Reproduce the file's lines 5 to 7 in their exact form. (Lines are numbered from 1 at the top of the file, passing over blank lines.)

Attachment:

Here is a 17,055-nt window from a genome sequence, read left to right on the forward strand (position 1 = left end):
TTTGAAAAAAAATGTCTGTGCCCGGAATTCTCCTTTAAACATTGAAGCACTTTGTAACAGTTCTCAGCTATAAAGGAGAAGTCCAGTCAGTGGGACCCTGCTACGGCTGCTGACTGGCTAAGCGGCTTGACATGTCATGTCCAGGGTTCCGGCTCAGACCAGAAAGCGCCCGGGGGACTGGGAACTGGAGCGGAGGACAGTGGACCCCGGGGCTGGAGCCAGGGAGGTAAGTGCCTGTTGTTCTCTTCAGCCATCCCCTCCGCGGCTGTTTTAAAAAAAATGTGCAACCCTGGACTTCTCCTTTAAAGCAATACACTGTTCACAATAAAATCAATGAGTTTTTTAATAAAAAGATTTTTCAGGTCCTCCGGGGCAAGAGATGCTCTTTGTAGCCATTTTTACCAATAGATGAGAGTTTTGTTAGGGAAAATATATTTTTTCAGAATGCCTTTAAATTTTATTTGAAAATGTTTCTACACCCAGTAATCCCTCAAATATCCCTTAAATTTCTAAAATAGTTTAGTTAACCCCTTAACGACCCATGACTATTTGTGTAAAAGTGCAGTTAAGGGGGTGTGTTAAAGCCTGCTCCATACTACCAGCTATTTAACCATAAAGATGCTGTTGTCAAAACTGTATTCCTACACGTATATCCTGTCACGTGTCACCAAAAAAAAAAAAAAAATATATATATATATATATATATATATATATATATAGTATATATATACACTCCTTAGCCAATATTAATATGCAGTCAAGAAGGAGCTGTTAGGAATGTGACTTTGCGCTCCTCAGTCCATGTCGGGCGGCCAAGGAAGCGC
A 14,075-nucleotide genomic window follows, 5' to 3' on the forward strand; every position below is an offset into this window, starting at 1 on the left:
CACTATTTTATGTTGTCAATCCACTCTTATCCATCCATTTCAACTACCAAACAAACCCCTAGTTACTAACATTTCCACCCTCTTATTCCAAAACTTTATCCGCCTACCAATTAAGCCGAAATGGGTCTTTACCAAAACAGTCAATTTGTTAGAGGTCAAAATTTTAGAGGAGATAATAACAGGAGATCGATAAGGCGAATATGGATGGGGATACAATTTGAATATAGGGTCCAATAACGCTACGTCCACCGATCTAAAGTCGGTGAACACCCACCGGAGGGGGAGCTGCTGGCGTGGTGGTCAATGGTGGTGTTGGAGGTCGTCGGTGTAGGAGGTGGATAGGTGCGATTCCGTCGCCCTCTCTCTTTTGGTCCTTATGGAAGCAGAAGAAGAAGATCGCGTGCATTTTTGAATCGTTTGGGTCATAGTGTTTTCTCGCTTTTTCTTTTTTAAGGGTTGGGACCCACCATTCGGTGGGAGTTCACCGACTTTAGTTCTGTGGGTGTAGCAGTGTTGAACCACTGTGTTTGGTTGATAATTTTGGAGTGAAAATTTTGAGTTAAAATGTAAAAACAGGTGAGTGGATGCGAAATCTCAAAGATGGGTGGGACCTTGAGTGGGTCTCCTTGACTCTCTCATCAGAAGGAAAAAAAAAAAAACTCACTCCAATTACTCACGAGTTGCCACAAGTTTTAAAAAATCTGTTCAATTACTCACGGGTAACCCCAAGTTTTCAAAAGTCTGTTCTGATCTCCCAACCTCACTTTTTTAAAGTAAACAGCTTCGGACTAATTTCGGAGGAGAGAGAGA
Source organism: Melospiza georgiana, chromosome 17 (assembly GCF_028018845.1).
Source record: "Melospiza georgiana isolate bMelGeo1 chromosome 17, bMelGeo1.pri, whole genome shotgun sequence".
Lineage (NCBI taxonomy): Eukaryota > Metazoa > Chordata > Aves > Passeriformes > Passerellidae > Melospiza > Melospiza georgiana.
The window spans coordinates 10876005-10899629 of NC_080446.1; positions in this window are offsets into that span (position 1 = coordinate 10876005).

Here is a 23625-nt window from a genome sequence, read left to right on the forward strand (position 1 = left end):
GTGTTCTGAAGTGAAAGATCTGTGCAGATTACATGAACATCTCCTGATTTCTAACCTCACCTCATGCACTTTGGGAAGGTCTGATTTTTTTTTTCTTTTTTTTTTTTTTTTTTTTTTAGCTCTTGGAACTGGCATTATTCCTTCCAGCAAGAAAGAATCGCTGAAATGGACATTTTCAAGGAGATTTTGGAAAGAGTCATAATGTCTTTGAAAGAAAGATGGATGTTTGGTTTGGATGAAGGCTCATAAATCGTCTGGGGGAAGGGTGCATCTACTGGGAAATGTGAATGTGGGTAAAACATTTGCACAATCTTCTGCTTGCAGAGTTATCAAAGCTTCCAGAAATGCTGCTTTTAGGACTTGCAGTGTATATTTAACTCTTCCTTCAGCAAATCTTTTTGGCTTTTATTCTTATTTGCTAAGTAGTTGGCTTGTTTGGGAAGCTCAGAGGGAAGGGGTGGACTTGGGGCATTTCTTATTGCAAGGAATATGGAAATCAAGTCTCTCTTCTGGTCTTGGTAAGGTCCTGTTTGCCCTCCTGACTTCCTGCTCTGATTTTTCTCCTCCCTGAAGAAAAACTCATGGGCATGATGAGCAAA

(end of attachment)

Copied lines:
Source organism: Melospiza georgiana, chromosome 17 (assembly GCF_028018845.1).
Source record: "Melospiza georgiana isolate bMelGeo1 chromosome 17, bMelGeo1.pri, whole genome shotgun sequence".
Lineage (NCBI taxonomy): Eukaryota > Metazoa > Chordata > Aves > Passeriformes > Passerellidae > Melospiza > Melospiza georgiana.